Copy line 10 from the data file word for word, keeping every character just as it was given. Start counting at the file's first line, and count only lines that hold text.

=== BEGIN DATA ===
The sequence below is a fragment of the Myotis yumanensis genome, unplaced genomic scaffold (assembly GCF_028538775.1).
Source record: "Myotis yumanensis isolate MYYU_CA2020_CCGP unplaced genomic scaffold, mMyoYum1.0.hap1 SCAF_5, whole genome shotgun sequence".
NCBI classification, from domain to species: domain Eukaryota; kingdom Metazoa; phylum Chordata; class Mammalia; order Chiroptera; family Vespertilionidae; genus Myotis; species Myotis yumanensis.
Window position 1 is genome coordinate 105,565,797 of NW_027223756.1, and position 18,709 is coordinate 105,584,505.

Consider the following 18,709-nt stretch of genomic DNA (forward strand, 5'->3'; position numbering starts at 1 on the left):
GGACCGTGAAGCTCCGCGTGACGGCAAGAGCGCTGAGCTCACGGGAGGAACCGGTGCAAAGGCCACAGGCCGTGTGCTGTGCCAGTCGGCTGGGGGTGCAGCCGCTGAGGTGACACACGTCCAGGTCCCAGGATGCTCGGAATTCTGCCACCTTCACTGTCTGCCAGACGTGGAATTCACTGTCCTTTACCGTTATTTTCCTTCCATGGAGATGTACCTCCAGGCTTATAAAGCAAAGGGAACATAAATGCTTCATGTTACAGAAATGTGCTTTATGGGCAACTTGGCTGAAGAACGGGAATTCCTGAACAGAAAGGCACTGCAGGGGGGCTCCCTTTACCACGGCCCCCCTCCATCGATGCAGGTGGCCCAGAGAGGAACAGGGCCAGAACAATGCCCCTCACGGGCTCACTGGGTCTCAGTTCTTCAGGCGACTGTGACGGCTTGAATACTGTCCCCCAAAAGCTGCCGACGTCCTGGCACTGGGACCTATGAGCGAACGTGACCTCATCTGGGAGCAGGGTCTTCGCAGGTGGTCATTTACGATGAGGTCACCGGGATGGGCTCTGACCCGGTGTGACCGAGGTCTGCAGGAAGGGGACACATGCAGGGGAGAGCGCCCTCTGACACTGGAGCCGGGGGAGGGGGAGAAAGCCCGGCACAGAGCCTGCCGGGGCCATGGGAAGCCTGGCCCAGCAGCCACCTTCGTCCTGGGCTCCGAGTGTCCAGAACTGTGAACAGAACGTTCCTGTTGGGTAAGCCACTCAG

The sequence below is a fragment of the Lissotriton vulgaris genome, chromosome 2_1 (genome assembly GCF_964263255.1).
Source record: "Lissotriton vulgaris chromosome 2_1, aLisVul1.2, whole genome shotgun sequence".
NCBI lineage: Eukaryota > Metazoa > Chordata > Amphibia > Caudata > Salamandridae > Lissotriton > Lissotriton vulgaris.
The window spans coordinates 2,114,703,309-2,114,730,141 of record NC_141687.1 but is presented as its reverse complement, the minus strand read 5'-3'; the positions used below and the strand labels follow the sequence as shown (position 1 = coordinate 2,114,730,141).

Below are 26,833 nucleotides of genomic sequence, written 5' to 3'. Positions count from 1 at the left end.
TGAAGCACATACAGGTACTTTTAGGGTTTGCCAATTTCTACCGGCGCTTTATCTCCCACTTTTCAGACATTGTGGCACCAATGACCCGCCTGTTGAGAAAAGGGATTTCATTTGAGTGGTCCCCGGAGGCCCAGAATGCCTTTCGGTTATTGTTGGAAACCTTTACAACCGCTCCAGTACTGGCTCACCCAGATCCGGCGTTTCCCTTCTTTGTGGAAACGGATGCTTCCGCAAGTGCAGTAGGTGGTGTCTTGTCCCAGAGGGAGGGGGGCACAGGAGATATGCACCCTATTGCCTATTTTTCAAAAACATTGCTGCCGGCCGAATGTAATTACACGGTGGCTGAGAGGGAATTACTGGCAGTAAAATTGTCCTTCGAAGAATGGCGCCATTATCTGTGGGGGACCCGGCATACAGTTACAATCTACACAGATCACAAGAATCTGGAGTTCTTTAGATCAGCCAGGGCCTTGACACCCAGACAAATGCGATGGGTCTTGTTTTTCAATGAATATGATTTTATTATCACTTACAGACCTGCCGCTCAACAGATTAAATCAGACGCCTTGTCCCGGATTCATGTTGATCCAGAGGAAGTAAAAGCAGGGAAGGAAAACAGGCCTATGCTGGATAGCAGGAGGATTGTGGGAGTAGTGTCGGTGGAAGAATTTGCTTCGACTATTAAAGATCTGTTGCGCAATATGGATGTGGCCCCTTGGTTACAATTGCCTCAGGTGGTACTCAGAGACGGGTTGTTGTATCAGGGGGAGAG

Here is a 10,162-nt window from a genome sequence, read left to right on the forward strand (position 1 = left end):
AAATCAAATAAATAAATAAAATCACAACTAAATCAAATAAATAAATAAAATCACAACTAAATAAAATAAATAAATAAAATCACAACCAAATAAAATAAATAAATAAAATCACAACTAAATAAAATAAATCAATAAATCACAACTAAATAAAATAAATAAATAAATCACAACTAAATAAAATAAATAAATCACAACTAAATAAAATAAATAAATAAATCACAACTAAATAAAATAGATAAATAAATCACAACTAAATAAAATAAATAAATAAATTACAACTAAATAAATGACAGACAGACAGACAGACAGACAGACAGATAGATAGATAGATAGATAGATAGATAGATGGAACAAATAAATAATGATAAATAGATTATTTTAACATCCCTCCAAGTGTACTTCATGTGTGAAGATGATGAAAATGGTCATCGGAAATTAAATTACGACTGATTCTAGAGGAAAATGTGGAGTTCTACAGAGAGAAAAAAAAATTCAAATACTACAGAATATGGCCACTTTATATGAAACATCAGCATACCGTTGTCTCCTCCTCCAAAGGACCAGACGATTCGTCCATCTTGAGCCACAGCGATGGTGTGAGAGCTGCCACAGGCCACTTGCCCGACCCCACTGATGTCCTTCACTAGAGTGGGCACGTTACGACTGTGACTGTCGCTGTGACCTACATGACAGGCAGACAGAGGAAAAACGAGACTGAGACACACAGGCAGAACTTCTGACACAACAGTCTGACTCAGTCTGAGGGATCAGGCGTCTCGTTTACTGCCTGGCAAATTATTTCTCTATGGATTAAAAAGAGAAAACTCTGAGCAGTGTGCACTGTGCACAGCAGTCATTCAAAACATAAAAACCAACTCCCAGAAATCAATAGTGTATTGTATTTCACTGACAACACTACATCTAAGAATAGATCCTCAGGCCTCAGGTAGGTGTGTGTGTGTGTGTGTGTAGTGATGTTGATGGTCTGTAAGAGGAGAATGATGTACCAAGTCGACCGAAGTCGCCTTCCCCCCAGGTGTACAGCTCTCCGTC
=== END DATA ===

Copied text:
The window spans coordinates 2,114,703,309-2,114,730,141 of record NC_141687.1 but is presented as its reverse complement, the minus strand read 5'-3'; the positions used below and the strand labels follow the sequence as shown (position 1 = coordinate 2,114,730,141).